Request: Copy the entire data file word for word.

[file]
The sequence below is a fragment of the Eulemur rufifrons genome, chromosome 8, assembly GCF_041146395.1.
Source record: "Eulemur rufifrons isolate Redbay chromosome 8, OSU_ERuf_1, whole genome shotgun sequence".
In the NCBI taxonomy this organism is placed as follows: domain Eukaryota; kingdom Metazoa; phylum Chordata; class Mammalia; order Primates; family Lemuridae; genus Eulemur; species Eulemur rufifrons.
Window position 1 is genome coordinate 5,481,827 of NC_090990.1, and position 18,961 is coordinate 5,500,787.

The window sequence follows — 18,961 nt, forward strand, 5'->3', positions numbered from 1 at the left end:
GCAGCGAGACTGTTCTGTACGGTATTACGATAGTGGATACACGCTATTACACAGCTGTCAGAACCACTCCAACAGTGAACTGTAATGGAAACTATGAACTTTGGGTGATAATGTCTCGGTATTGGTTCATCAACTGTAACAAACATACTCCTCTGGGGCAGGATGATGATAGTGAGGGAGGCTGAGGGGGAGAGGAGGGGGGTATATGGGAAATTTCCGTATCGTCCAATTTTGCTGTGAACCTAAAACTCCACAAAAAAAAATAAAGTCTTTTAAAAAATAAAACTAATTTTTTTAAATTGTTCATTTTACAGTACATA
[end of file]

The sequence below is a fragment of the Eulemur rufifrons genome, chromosome 8, assembly GCF_041146395.1.
Source record: "Eulemur rufifrons isolate Redbay chromosome 8, OSU_ERuf_1, whole genome shotgun sequence".
In the NCBI taxonomy this organism is placed as follows: domain Eukaryota; kingdom Metazoa; phylum Chordata; class Mammalia; order Primates; family Lemuridae; genus Eulemur; species Eulemur rufifrons.
Window position 1 is genome coordinate 5,481,827 of NC_090990.1, and position 18,961 is coordinate 5,500,787.

The window sequence follows — 18,961 nt, forward strand, 5'->3', positions numbered from 1 at the left end:
GCAGCGAGACTGTTCTGTACGGTATTACGATAGTGGATACACGCTATTACACAGCTGTCAGAACCACTCCAACAGTGAACTGTAATGGAAACTATGAACTTTGGGTGATAATGTCTCGGTATTGGTTCATCAACTGTAACAAACATACTCCTCTGGGGCAGGATGATGATAGTGAGGGAGGCTGAGGGGGAGAGGAGGGGGGTATATGGGAAATTTCCGTATCGTCCAATTTTGCTGTGAACCTAAAACTCCACAAAAAAAAATAAAGTCTTTTAAAAAATAAAACTAATTTTTTTAAATTGTTCATTTTACAGTACATA